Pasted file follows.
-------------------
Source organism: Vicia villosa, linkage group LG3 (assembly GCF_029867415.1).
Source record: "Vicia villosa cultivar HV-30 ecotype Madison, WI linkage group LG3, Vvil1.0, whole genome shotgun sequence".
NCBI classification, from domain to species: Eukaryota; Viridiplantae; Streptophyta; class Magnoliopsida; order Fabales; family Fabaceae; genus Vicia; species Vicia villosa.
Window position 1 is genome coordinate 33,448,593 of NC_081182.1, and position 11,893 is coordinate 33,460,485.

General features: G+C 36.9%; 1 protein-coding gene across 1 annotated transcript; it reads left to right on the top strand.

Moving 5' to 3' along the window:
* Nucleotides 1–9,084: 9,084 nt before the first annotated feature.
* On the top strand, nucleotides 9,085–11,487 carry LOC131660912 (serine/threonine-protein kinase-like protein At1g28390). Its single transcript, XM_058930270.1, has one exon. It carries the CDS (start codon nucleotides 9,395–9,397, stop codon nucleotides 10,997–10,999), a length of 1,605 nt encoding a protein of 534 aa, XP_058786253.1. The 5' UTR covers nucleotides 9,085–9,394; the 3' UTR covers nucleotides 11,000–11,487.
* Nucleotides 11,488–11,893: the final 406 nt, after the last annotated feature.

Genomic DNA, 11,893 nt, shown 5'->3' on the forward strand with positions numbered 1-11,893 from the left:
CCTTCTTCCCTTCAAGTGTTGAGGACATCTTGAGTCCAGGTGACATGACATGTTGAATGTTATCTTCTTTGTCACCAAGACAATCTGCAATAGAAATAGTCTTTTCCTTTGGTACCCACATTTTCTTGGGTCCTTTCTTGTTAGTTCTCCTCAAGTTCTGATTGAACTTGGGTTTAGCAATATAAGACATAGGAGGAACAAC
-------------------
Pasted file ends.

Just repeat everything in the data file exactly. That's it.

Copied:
Source organism: Vicia villosa, linkage group LG3 (assembly GCF_029867415.1).
Source record: "Vicia villosa cultivar HV-30 ecotype Madison, WI linkage group LG3, Vvil1.0, whole genome shotgun sequence".
NCBI classification, from domain to species: Eukaryota; Viridiplantae; Streptophyta; class Magnoliopsida; order Fabales; family Fabaceae; genus Vicia; species Vicia villosa.
Window position 1 is genome coordinate 33,448,593 of NC_081182.1, and position 11,893 is coordinate 33,460,485.

General features: G+C 36.9%; 1 protein-coding gene across 1 annotated transcript; it reads left to right on the top strand.

Moving 5' to 3' along the window:
* Nucleotides 1–9,084: 9,084 nt before the first annotated feature.
* On the top strand, nucleotides 9,085–11,487 carry LOC131660912 (serine/threonine-protein kinase-like protein At1g28390). Its single transcript, XM_058930270.1, has one exon. It carries the CDS (start codon nucleotides 9,395–9,397, stop codon nucleotides 10,997–10,999), a length of 1,605 nt encoding a protein of 534 aa, XP_058786253.1. The 5' UTR covers nucleotides 9,085–9,394; the 3' UTR covers nucleotides 11,000–11,487.
* Nucleotides 11,488–11,893: the final 406 nt, after the last annotated feature.

Genomic DNA, 11,893 nt, shown 5'->3' on the forward strand with positions numbered 1-11,893 from the left:
CCTTCTTCCCTTCAAGTGTTGAGGACATCTTGAGTCCAGGTGACATGACATGTTGAATGTTATCTTCTTTGTCACCAAGACAATCTGCAATAGAAATAGTCTTTTCCTTTGGTACCCACATTTTCTTGGGTCCTTTCTTGTTAGTTCTCCTCAAGTTCTGATTGAACTTGGGTTTAGCAATATAAGACATAGGAGGAACAAC